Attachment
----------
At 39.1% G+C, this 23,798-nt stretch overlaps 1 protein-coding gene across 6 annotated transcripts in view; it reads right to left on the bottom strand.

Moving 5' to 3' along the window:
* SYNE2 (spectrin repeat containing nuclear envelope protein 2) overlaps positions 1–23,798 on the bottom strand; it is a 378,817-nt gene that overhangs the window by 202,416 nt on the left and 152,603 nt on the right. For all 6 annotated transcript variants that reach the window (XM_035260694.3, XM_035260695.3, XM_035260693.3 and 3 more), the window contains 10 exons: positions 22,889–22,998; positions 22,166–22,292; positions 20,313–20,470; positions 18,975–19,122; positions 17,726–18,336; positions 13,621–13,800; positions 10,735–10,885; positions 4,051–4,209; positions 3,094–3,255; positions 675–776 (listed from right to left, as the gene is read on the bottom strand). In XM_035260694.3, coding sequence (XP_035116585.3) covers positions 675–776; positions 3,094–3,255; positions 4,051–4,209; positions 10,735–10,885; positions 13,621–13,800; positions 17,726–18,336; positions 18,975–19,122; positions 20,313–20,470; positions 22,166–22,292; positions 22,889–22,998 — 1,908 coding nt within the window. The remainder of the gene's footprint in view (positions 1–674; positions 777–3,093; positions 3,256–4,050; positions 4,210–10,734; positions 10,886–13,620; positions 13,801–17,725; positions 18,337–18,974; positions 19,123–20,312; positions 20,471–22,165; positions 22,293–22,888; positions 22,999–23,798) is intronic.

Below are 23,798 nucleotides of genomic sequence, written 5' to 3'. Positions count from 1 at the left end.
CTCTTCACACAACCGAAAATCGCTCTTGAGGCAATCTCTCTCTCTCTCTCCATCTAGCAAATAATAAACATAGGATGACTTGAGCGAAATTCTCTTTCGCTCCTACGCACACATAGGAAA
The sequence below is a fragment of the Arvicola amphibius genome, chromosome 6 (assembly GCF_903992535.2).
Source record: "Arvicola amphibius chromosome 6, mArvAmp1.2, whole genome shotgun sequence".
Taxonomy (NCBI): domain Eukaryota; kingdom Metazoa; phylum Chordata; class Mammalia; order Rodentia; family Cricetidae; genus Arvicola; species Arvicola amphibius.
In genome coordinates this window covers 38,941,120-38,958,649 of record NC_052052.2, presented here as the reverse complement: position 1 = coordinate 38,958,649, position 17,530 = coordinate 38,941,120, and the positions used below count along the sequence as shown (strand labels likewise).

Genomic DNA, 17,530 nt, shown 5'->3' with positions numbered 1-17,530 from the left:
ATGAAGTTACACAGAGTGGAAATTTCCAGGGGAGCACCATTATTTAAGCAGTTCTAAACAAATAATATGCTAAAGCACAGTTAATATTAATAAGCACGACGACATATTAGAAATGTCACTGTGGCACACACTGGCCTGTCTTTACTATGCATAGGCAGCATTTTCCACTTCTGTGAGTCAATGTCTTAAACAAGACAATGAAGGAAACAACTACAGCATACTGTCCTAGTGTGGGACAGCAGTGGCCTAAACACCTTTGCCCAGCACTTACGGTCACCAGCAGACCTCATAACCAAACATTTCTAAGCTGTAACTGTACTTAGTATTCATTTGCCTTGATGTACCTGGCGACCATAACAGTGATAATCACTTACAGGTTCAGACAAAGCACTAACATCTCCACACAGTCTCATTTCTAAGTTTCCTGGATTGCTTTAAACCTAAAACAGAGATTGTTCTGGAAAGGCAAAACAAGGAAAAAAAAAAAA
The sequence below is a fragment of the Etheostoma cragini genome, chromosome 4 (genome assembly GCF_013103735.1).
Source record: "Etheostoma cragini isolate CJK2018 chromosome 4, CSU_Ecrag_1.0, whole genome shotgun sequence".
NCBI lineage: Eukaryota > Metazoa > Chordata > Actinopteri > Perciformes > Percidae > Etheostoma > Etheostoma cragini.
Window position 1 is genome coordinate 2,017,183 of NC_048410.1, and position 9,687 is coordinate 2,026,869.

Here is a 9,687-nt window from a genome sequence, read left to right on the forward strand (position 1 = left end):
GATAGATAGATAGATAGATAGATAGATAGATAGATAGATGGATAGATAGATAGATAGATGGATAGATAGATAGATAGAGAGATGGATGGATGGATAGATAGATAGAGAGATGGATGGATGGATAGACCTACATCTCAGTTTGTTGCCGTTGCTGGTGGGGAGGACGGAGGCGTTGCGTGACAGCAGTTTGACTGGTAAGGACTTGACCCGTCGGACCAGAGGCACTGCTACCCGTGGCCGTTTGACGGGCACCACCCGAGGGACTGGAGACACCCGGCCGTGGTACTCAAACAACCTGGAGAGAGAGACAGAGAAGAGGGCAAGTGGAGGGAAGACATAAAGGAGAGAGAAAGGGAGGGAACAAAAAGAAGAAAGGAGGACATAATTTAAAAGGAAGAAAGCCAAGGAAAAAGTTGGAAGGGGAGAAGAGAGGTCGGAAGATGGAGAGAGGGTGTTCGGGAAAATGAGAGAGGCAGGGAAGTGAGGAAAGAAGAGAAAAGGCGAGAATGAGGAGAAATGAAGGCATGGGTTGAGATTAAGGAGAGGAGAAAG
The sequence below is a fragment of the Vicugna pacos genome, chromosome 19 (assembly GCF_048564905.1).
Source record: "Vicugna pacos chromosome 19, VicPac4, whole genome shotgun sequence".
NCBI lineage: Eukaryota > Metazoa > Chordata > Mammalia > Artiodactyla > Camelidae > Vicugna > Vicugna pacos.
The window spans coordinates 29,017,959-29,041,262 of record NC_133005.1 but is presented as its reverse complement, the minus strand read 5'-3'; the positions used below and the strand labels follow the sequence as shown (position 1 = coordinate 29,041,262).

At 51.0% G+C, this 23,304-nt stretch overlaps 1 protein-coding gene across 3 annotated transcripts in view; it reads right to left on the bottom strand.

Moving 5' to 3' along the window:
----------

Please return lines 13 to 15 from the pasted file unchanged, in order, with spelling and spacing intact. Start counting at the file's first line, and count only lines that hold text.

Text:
Source record: "Etheostoma cragini isolate CJK2018 chromosome 4, CSU_Ecrag_1.0, whole genome shotgun sequence".
NCBI lineage: Eukaryota > Metazoa > Chordata > Actinopteri > Perciformes > Percidae > Etheostoma > Etheostoma cragini.
Window position 1 is genome coordinate 2,017,183 of NC_048410.1, and position 9,687 is coordinate 2,026,869.